Monday, September 9, 2013

READ: Syria's Assembly Speaker Uses FDR Quotes To Persuade U.S. Congress To Not Authorize Syria Strike; Context, History of Quotes

Showing shrewd(?) political chops, the Syrian Congress has sent a letter to members of the U.S. Congress twice quoting President Franklin D. Roosevelt in an effort to convince Congress not to authorize a strike against the Syrian government in response to last month's chemical weapons attack.

Talking Points Memo obtained a copy of the 4-page memo from the Syrian Assembly's Speaker, Mohammad Jihad al-Lahham, and posted it on its website.  (We have re-posted it below.)

Besides leading off with a quote from Democratic President (1933-45) FDR (that he never spoke*) about the need for peoples around the world to build "human relationships" to achieve peace, the Syrian Speaker uses another FDR quote taken completely out of context: "I ask you to judge me by the enemies I have made."**

Of course, the latter quote is used in the letter to emphasize that both the U.S. and Syria are enemies of al Qaeda, and therefore should be working together.  The quote smacks of the proverb that is widely - but, not universally - believed to be Arabic in origin: "The enemy of my enemy is my friend."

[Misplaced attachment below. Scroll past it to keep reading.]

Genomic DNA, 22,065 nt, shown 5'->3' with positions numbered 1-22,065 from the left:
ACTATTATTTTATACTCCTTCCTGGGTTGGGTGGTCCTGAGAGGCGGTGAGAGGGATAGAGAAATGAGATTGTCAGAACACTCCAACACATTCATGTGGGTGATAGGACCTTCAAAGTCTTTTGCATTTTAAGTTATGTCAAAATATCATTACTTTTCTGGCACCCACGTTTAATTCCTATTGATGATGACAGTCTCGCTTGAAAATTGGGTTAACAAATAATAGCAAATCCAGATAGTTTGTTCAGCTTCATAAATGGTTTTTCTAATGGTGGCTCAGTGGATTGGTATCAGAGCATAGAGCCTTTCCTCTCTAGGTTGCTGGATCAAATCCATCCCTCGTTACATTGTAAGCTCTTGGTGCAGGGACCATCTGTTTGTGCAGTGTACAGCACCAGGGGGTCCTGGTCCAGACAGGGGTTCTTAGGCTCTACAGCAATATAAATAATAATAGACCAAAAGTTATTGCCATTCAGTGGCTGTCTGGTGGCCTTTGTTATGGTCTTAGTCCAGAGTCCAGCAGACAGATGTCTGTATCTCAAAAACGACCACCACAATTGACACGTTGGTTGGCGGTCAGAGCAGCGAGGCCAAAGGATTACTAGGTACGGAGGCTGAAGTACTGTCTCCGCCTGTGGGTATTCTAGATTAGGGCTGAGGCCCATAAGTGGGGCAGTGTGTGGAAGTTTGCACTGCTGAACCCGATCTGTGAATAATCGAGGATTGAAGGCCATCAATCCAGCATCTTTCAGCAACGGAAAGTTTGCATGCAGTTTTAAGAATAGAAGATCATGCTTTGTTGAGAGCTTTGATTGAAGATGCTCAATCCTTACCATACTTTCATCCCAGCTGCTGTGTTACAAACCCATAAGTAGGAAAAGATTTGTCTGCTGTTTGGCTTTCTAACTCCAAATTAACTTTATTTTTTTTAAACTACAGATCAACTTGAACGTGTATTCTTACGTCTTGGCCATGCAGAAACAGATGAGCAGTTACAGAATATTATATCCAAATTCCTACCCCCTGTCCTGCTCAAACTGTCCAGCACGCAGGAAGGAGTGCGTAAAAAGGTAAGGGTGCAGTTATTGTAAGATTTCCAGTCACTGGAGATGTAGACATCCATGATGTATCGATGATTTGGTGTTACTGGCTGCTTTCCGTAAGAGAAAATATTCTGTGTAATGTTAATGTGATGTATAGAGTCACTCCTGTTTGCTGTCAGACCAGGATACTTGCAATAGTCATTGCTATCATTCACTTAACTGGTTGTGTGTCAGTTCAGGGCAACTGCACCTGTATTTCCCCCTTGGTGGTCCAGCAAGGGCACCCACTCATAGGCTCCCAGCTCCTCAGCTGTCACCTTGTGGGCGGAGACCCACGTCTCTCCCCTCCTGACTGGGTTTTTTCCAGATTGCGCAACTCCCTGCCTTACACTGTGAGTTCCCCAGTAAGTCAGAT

The letter does go on to also try to make the claim that the Syrian rebels might be responsible for the August 21 chemical weapons attack that killed more than 1,000 civilians, and that the U.S. and Syria "should be walking the road to peace and truth together."

*  " Today we are faced with the preeminent fact that, if civilization is to survive, we must cultivate the science of human relationships -- the ability of all peoples, of all kinds, to live together and work together, in the same world, at peace."  This quote comes from a speech that Roosevelt wrote on April 11, 1945, the night before he died, to be delivered three days later as a nationwide radio broadcast honoring Jefferson Day.  You can read the text here.  He was looking past the end of WWII, to building the peace afterwards.  He references "science" as he notes that President Thomas Jefferson had been a distinguished scientist who was quoted as saying that science can bring the peoples of the world together.

** "Judge me by the enemies I have made."  This quote is from a speech that Roosevelt made in his first campaign for President ("The Portland Speech", September 21, 1932).  He was not speaking about international relations; rather, he was defending his record (as Governor of New York) regarding regulation of public utility companies.  Utility company executives had attacked his record, and he attempted to cast that as a badge of courage.

We welcome your comments about this post. Or, if you have something unrelated on your mind, please e-mail to info-at-arizonaspolitics-dot-com or call 602-799-7025. Thanks.

No comments: